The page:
Three Blind Mice

The ‘Murder Mystery’ genre is not in anyway unique to Britain. Not in anyway. But we do produce more than our fair share of the greatest Murder Mystery authors and directors. And no top ten list would be complete without Arthur Conan Doyle, Alfred Hitchcock and Agatha Christie. There’s also no finer real life murder mystery than Jack the Ripper. Would it be a stretch to call Britain the spiritual home of the murder mystery?

If so, perhaps the very centre of the home of the Murder Mystery belongs in St Martins Theatre, London. Mrs P and I took in a show there at the weekend. Not a show. We went to see the show. Agatha Christie’s most renowned creation, ‘The Mousetrap’. It’s been playing for sixty years on the same worn, well trodden stage – longer than any other play in the modern era.

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The Mousetrap is a classic Murder Mystery. Set in a hotel  with the innkeeper, his wife and a selection of guests trapped inside during a ferocious blizzard. One of them is a cold blooded killer. But who? It’s a secret. A secret that you will only learn by going to see the play. At the final curtain, as the cast take their bow, an actor will ask you to keep the secret in your heart and not reveal it. Alternatively, you can search the internet. I find it a little sad that Wikipedia reveal the killer. Not everything needs to be recorded in an encyclopaedia. Can the world not have a mystery or two left alone?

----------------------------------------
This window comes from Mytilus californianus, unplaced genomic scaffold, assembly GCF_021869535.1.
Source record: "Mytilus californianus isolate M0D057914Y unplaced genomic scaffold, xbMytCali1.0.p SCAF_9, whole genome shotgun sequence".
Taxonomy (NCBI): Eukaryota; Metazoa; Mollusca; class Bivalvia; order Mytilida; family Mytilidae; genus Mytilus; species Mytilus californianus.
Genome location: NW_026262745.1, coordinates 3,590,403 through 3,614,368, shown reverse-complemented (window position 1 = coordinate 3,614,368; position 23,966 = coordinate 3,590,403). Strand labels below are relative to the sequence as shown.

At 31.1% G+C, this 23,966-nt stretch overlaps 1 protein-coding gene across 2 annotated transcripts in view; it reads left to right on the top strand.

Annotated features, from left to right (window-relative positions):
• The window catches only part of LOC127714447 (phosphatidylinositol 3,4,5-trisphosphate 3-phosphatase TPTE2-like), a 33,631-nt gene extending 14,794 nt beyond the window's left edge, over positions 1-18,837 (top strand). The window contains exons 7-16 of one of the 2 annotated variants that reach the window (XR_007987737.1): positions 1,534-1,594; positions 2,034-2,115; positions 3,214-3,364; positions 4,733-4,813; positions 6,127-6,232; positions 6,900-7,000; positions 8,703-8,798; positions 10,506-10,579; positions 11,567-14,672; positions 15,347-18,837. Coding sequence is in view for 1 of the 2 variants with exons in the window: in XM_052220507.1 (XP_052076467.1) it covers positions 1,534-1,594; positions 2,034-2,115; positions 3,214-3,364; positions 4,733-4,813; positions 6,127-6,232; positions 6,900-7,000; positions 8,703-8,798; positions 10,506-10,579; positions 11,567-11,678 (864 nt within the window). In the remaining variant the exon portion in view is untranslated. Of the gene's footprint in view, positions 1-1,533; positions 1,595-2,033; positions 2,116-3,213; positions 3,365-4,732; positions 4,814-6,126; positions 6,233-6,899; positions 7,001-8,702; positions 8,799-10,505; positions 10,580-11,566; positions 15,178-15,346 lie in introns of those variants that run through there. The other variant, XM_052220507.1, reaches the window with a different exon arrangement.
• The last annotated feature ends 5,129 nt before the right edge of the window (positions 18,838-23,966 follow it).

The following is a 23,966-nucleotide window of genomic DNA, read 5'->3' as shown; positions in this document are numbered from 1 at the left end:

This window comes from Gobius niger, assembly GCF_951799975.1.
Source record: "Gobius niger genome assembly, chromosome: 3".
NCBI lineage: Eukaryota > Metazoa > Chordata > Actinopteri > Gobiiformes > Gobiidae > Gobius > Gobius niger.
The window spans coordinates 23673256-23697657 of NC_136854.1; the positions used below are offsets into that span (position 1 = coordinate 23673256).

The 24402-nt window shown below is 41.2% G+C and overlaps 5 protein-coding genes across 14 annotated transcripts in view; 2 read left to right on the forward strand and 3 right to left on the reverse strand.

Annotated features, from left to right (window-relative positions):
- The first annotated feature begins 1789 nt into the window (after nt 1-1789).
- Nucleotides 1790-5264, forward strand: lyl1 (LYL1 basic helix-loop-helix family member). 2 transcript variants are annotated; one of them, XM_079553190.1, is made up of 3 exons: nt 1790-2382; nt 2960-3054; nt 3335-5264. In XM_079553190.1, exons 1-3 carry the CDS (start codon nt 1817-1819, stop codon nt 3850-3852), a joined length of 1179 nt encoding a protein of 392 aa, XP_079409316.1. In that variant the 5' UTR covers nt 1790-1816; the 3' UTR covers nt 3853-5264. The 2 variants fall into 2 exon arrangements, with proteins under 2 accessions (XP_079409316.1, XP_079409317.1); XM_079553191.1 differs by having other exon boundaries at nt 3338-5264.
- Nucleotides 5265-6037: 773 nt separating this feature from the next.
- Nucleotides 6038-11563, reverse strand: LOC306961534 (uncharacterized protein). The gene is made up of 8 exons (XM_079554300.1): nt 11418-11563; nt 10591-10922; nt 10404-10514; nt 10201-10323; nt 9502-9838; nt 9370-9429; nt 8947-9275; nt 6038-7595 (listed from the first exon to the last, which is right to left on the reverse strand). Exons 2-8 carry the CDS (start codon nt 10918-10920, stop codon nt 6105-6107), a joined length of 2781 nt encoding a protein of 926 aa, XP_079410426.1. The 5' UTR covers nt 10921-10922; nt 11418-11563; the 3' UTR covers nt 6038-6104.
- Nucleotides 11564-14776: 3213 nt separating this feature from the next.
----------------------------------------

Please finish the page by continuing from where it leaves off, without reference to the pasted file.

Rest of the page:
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The Mousetrap began life as Three Blind Mice, although the original name had to be abandoned very early on due to another production having already nabbed that title. The nursery rhyme does, though, feature in the production. Like many English nursery rhymes, this one has a macabre origin – it probably refers to the execution of three Protestant Martyrs by Queen Mary I. Aka, Bloody Mary. She despatched a fair number of Protestants during her reign. Religious altercations, plagues and other disasters often inspire cheery sounding nursery rhymes.

The story of the Mousetrap was also inspired by a true story. The death of a child, Dennis O’Neill, who suffered a rather horrible fate. Happily, Britain is home only of the Murder Mystery genre, not murder. Real world homicides remain a relatively rare occurrence.

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